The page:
Giving and Receiving

My daughter gets her sense of perfectionism honestly. She came home from school a couple of weeks ago upset because she received a 94 on her paper – a 94! On one hand I was laughing, while on the other I was cursing myself inside because I saw myself; in graduate school I practically had a nervous breakdown if I did not score the highest in the class on every single paper, test, presentation – I had to be the best it everything that had anything to do with intellect. I was never the cheerleader, never the ‘pretty girl’ – but since starting my undergraduate career, I found my niche – I was smart if I applied myself just a little. And it appears my daughter has discovered the same at the ripe age of 10.

This week after her teacher made reference to a slight error she made, my little one feigned a sore throat because she could not bear the thought of going to school and facing her class – she was mortified. I blame myself for her pain – why is it that this negative feedback causes such severe anxiety? She is one of the strongest kids I know – having faced down bullies in the past, she’s developed a sense of self I didn’t have until my thirties. That being said, why would a simple critique cause such a harsh reaction?

Sure, I know there is embarrassment. Kids notice when other kids get a negative response from a teacher – and they talk. I remember being in high school (I was a horrible student!) and being told in front of my entire English class – by my teacher – that I would likely return to her class the following year and would never amount to anything. It is awful to hear that in front of your peers; but that was thirty years ago. My generation heard that we did things wrong – we heard the word ‘no’, we were told that we did not perform well or that our lines needed work or that the ‘C’ we received was not good enough and we were smarter than that. We know how to digest being told negative things about ourselves because we have heard constructive – albeit negative – feedback from the people who love us the most. In any work that we do in life, whether it is performing in front of an audience, preparing a meal, driving a car, painting a picture, or repairing a fractured bone – there are things that can and do go wrong. There are better ways to complete the task and ways that will devastate the task. If you overload a cake with baking soda instead of powder, it will not rise correctly; If you don’t understand the concept of gradation, your painting will lack depth; and if you have not learned how to correctly set a bone, the patient may never walk again. People need to hear negative critique, and it needs to start young.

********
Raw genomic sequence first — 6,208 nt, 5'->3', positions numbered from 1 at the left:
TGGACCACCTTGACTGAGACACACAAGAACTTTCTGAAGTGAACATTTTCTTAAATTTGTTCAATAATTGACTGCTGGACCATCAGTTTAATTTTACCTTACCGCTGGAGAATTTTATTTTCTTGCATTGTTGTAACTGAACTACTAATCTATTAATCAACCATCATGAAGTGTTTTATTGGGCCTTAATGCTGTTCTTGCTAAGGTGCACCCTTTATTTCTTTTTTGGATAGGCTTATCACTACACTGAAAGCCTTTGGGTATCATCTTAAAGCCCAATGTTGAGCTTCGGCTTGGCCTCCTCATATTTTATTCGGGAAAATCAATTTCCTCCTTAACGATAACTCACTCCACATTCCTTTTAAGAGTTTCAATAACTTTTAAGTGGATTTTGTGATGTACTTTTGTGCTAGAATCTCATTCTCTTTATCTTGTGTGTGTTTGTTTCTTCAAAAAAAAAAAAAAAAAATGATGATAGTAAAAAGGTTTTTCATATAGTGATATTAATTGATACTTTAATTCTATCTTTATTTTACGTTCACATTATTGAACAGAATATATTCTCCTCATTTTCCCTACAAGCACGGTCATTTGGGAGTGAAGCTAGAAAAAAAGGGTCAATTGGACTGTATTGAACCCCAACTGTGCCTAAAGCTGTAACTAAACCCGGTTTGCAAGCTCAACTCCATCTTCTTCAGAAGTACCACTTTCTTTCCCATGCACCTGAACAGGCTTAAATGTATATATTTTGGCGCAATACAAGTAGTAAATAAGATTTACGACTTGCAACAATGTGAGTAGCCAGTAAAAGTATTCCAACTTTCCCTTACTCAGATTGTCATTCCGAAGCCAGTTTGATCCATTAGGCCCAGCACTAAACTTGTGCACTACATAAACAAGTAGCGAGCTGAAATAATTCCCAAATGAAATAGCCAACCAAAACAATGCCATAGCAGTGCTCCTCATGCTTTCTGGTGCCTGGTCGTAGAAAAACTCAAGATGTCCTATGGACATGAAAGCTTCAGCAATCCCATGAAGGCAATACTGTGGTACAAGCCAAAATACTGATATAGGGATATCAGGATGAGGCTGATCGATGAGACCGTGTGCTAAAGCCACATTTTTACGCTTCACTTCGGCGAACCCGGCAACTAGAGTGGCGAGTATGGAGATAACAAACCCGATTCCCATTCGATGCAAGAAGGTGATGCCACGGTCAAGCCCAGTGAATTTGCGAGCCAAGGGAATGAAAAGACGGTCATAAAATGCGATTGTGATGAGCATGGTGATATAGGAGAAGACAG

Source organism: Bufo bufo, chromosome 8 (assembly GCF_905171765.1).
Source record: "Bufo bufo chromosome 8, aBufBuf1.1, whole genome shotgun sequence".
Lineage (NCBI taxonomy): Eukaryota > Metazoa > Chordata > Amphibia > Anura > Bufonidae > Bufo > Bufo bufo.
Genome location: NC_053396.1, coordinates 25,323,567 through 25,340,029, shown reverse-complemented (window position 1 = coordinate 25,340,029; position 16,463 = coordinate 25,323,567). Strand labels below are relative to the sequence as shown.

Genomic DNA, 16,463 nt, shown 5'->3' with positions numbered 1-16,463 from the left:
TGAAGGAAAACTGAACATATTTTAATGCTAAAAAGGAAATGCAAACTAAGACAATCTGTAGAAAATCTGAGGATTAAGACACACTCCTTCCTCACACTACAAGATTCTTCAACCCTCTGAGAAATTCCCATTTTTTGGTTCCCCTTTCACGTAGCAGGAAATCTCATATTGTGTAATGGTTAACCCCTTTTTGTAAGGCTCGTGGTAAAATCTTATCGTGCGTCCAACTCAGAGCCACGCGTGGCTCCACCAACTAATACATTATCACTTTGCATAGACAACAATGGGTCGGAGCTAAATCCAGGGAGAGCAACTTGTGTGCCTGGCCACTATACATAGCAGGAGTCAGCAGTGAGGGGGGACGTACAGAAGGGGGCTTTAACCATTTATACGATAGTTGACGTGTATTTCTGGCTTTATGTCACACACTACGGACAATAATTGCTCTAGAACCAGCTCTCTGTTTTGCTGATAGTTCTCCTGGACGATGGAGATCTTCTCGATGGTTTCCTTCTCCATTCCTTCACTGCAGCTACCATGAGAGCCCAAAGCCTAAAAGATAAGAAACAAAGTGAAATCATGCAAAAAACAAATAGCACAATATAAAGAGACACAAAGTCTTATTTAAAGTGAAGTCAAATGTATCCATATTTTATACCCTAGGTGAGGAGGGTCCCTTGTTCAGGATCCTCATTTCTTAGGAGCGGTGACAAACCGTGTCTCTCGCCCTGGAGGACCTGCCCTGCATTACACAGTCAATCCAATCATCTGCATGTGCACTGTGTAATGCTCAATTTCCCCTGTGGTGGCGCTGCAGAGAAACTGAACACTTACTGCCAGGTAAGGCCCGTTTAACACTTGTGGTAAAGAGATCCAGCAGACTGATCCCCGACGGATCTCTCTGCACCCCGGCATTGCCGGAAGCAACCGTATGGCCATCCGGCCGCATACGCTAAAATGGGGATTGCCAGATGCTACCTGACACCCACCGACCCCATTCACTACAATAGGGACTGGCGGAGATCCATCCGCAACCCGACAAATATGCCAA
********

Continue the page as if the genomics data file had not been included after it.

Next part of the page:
Imagine being told from birth that everything you do is perfect. You’ve made the perfect poo in your diaper. Perfect first steps. Perfect words, perfect writing, perfect job dressing yourself, perfect job in your dance practice……..and so on until you learn to drive and perfect job as we go out to practice driving. I am scared to death as you swerve the car every which way but I don’t want to hurt your feelings and everyone deserves a trophy – so great job kiddo!! Then you fail your driver’s test by wrecking the car. How exactly does that help? By supporting the ‘everyone wins’ society, we are not rewarding those who excel, and we are not really pushing those who need to work harder. We are not being honest – and that is failing our children.

Being honest does not mean that we yell, that we degrade or humiliate – it means that as adults we learn to support, to give appropriate feedback, and to empower our children and one another. We can teach those we love (and they can teach us) how to do better, how to grow, and ultimately, how to become better human beings. By growing as individuals we forge more powerful connections and grow stronger voices – and ultimately, this is the most powerful thing of all.

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